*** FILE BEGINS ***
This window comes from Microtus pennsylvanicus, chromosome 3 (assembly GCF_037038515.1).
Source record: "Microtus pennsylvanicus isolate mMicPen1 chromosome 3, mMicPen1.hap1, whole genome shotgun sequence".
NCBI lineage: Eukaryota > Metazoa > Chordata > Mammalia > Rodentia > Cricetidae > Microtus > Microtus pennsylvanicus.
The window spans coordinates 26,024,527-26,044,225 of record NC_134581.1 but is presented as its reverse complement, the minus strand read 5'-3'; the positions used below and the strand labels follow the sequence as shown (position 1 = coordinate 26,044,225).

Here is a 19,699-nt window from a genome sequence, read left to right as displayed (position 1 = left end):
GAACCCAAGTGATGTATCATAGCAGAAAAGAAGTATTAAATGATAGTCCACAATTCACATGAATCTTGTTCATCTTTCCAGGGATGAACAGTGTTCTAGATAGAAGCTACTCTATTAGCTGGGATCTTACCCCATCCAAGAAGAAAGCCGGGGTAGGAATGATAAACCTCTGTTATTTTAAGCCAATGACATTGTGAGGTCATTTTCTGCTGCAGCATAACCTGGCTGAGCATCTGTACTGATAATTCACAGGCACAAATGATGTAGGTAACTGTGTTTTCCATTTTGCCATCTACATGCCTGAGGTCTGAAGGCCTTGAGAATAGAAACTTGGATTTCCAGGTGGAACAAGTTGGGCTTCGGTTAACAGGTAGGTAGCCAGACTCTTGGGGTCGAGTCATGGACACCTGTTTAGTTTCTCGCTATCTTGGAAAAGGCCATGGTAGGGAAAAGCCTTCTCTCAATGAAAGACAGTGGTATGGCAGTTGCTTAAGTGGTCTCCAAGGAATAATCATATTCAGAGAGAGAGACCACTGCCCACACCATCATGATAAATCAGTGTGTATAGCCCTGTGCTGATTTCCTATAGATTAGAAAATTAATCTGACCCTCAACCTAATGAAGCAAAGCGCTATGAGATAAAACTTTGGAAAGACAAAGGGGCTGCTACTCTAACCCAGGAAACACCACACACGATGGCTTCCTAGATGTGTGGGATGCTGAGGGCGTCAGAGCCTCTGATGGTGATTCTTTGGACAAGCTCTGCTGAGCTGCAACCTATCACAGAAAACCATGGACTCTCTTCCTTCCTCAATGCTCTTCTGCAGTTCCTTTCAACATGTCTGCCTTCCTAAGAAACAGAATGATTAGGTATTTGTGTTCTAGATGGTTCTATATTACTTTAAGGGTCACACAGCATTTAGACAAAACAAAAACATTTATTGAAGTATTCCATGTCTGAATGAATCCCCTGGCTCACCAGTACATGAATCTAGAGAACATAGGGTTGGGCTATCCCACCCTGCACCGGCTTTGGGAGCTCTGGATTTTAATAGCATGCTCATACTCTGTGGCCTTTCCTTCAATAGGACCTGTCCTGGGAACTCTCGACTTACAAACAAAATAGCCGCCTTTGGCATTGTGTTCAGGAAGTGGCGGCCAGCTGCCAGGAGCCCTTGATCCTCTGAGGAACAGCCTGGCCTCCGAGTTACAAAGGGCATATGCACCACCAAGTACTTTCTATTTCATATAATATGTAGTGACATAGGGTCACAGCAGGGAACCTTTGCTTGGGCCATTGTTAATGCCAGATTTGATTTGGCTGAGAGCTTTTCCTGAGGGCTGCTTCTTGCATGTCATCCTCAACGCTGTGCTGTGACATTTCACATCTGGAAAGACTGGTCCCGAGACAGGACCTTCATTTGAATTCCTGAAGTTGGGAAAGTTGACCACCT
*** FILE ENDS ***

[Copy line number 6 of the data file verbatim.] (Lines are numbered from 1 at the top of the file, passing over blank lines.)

GAACCCAAGTGATGTATCATAGCAGAAAAGAAGTATTAAATGATAGTCCACAATTCACATGAATCTTGTTCATCTTTCCAGGGATGAACAGTGTTCTAGATAGAAGCTACTCTATTAGCTGGGATCTTACCCCATCCAAGAAGAAAGCCGGGGTAGGAATGATAAACCTCTGTTATTTTAAGCCAATGACATTGTGAGGTCATTTTCTGCTGCAGCATAACCTGGCTGAGCATCTGTACTGATAATTCACAGGCACAAATGATGTAGGTAACTGTGTTTTCCATTTTGCCATCTACATGCCTGAGGTCTGAAGGCCTTGAGAATAGAAACTTGGATTTCCAGGTGGAACAAGTTGGGCTTCGGTTAACAGGTAGGTAGCCAGACTCTTGGGGTCGAGTCATGGACACCTGTTTAGTTTCTCGCTATCTTGGAAAAGGCCATGGTAGGGAAAAGCCTTCTCTCAATGAAAGACAGTGGTATGGCAGTTGCTTAAGTGGTCTCCAAGGAATAATCATATTCAGAGAGAGAGACCACTGCCCACACCATCATGATAAATCAGTGTGTATAGCCCTGTGCTGATTTCCTATAGATTAGAAAATTAATCTGACCCTCAACCTAATGAAGCAAAGCGCTATGAGATAAAACTTTGGAAAGACAAAGGGGCTGCTACTCTAACCCAGGAAACACCACACACGATGGCTTCCTAGATGTGTGGGATGCTGAGGGCGTCAGAGCCTCTGATGGTGATTCTTTGGACAAGCTCTGCTGAGCTGCAACCTATCACAGAAAACCATGGACTCTCTTCCTTCCTCAATGCTCTTCTGCAGTTCCTTTCAACATGTCTGCCTTCCTAAGAAACAGAATGATTAGGTATTTGTGTTCTAGATGGTTCTATATTACTTTAAGGGTCACACAGCATTTAGACAAAACAAAAACATTTATTGAAGTATTCCATGTCTGAATGAATCCCCTGGCTCACCAGTACATGAATCTAGAGAACATAGGGTTGGGCTATCCCACCCTGCACCGGCTTTGGGAGCTCTGGATTTTAATAGCATGCTCATACTCTGTGGCCTTTCCTTCAATAGGACCTGTCCTGGGAACTCTCGACTTACAAACAAAATAGCCGCCTTTGGCATTGTGTTCAGGAAGTGGCGGCCAGCTGCCAGGAGCCCTTGATCCTCTGAGGAACAGCCTGGCCTCCGAGTTACAAAGGGCATATGCACCACCAAGTACTTTCTATTTCATATAATATGTAGTGACATAGGGTCACAGCAGGGAACCTTTGCTTGGGCCATTGTTAATGCCAGATTTGATTTGGCTGAGAGCTTTTCCTGAGGGCTGCTTCTTGCATGTCATCCTCAACGCTGTGCTGTGACATTTCACATCTGGAAAGACTGGTCCCGAGACAGGACCTTCATTTGAATTCCTGAAGTTGGGAAAGTTGACCACCT